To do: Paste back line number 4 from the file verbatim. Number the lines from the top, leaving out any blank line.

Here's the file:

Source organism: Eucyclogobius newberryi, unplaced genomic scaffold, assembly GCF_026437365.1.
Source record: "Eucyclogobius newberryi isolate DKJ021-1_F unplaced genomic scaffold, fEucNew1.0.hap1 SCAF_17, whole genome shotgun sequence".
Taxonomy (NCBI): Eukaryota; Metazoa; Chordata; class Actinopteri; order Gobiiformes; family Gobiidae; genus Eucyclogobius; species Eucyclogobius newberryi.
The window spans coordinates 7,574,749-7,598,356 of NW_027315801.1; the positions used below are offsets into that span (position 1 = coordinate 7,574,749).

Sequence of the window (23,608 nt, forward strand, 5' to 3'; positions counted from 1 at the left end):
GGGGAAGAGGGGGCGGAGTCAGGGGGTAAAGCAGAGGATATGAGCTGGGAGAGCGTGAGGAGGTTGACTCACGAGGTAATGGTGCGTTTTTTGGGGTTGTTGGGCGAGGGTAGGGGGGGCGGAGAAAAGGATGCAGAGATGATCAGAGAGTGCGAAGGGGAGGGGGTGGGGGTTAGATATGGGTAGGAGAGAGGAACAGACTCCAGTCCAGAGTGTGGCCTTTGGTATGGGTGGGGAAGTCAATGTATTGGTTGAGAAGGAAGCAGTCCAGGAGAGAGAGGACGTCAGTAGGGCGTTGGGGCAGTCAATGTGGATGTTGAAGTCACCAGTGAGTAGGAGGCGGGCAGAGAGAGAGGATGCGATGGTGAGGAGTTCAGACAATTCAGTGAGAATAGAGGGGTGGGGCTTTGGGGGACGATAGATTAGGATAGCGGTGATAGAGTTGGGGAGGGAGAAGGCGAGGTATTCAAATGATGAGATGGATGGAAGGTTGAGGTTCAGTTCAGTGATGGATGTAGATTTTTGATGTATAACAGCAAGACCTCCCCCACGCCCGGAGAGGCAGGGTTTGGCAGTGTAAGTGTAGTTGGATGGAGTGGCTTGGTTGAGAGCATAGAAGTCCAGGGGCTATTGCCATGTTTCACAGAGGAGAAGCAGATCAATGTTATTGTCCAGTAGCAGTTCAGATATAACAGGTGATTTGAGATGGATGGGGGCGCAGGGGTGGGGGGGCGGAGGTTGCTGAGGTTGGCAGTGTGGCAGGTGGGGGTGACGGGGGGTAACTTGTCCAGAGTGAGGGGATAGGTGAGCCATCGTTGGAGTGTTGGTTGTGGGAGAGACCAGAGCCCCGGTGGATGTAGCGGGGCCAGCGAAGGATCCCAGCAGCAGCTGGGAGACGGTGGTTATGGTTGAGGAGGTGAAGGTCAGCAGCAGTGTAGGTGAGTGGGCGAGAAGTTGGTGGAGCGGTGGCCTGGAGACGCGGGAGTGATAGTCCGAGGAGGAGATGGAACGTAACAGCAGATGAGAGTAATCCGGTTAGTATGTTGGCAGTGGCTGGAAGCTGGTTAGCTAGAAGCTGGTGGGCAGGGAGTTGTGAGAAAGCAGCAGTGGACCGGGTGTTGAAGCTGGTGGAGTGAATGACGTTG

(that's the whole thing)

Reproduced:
The window spans coordinates 7,574,749-7,598,356 of NW_027315801.1; the positions used below are offsets into that span (position 1 = coordinate 7,574,749).